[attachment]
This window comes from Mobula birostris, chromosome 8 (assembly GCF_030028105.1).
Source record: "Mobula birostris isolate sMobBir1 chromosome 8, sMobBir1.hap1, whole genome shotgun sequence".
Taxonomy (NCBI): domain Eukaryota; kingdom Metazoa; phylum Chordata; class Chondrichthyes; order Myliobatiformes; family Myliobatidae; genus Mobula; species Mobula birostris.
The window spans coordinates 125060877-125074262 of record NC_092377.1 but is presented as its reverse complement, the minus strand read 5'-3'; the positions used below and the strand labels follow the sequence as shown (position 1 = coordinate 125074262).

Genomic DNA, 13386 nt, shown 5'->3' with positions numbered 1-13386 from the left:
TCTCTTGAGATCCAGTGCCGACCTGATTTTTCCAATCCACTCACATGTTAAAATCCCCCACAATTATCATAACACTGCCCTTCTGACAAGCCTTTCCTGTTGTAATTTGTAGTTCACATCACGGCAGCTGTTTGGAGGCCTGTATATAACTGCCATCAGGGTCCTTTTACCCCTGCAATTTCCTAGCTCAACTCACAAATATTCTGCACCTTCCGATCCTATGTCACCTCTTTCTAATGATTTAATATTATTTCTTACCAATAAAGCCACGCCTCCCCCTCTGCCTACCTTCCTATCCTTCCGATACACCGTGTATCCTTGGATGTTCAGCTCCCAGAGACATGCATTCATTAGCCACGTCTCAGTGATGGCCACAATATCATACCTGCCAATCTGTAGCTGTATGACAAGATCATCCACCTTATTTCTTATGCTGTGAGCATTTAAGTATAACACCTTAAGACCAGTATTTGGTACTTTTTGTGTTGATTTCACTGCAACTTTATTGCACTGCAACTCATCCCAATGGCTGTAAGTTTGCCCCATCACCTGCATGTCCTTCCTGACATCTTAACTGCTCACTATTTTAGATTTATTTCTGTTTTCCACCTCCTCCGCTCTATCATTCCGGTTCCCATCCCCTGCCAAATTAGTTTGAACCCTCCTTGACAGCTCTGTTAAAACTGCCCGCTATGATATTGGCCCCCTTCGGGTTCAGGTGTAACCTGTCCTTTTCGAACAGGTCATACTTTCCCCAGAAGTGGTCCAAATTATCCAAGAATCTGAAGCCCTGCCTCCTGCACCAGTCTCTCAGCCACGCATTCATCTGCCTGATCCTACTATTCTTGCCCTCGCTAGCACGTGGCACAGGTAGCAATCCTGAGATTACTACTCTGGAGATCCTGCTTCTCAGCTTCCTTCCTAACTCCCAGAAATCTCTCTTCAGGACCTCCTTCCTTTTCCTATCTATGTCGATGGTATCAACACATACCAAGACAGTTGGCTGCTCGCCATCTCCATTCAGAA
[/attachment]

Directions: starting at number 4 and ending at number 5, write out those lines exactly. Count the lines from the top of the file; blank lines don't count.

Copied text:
The window spans coordinates 125060877-125074262 of record NC_092377.1 but is presented as its reverse complement, the minus strand read 5'-3'; the positions used below and the strand labels follow the sequence as shown (position 1 = coordinate 125074262).

Genomic DNA, 13386 nt, shown 5'->3' with positions numbered 1-13386 from the left: